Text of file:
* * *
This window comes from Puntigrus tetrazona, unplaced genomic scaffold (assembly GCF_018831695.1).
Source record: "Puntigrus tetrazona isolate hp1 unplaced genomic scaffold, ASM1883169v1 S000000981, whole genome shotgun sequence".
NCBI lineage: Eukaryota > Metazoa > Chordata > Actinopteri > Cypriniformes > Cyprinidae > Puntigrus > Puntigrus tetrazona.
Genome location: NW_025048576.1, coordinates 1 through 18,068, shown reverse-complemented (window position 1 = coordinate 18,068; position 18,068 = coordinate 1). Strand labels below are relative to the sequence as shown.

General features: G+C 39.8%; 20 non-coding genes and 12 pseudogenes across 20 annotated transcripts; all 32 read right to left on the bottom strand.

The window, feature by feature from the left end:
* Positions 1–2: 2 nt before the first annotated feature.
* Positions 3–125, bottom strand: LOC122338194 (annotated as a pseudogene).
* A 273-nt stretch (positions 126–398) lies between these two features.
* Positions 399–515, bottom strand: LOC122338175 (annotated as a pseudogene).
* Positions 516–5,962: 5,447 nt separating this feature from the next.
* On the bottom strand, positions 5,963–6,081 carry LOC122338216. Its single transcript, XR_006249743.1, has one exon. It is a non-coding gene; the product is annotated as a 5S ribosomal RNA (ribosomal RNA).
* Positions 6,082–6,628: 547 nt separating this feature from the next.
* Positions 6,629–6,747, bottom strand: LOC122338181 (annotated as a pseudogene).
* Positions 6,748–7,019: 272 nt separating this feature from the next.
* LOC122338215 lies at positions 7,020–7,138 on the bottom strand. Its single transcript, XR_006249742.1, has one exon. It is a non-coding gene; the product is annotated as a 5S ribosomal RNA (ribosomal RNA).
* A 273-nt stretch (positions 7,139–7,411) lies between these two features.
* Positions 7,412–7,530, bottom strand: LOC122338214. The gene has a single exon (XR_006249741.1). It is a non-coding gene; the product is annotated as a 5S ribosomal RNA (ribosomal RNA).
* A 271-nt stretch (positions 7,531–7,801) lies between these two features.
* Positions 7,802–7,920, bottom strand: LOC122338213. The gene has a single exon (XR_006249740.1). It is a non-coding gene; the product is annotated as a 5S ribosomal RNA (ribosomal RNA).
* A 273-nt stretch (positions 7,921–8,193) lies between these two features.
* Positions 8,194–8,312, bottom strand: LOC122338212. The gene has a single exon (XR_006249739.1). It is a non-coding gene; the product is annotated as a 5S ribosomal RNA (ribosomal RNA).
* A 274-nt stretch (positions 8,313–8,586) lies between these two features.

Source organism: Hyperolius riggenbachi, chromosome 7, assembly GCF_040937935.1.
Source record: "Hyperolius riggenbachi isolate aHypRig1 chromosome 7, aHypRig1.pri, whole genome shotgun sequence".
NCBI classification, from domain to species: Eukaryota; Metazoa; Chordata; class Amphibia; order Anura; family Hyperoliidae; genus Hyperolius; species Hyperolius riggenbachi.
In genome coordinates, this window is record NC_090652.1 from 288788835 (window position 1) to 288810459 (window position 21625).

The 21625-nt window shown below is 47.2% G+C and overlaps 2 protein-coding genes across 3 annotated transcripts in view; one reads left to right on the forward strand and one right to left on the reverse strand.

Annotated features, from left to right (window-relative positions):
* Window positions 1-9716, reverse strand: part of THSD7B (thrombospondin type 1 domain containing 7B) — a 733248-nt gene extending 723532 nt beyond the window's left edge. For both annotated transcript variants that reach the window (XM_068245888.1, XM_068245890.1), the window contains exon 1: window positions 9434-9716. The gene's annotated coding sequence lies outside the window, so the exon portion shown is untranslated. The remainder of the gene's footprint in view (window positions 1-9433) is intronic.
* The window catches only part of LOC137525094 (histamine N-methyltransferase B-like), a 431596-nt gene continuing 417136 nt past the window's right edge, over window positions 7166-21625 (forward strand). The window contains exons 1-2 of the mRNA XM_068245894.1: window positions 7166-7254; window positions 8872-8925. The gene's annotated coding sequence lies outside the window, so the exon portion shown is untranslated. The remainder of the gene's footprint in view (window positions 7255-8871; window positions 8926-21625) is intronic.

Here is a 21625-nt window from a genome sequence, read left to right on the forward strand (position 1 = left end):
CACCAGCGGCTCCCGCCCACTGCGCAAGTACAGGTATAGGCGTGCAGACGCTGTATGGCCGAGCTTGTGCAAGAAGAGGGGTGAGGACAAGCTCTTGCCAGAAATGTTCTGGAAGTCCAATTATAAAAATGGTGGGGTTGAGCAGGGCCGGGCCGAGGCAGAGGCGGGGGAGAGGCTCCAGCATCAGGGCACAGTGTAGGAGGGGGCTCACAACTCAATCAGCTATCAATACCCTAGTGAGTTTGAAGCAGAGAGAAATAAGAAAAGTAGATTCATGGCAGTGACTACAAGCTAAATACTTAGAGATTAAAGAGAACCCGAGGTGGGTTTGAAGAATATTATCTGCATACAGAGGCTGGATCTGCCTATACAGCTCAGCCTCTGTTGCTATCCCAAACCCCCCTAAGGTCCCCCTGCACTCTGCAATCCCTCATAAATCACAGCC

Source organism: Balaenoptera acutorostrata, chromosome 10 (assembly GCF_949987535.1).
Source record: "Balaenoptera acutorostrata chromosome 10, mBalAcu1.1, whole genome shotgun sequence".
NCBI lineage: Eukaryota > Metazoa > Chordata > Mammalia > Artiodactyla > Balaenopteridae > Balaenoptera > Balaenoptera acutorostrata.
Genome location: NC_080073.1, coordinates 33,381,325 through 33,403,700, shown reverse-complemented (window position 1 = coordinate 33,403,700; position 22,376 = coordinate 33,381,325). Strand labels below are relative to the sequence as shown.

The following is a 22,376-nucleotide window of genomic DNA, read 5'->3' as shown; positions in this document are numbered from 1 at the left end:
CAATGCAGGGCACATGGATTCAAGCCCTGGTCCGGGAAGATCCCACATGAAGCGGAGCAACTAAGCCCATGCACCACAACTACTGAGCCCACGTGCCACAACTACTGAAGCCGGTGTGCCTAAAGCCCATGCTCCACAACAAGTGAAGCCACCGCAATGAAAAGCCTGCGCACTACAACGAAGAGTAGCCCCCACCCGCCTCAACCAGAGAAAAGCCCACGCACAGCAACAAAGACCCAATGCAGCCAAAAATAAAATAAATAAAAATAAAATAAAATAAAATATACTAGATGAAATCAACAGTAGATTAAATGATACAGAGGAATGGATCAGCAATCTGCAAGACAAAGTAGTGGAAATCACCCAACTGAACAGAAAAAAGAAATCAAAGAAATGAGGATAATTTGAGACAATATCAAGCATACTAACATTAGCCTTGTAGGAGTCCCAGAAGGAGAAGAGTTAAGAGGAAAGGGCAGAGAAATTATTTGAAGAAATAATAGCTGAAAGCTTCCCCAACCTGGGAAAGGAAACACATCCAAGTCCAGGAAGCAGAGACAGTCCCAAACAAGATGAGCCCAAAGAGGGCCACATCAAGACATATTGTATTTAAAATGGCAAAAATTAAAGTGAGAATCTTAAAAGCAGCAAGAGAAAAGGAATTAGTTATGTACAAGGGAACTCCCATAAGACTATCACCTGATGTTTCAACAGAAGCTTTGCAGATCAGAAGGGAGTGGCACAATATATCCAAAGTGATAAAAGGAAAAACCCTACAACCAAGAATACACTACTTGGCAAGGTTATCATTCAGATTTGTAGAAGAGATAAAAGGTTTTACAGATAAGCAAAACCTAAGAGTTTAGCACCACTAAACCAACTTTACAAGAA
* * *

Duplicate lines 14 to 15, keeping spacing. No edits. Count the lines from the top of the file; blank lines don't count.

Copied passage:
* Positions 6,629–6,747, bottom strand: LOC122338181 (annotated as a pseudogene).
* Positions 6,748–7,019: 272 nt separating this feature from the next.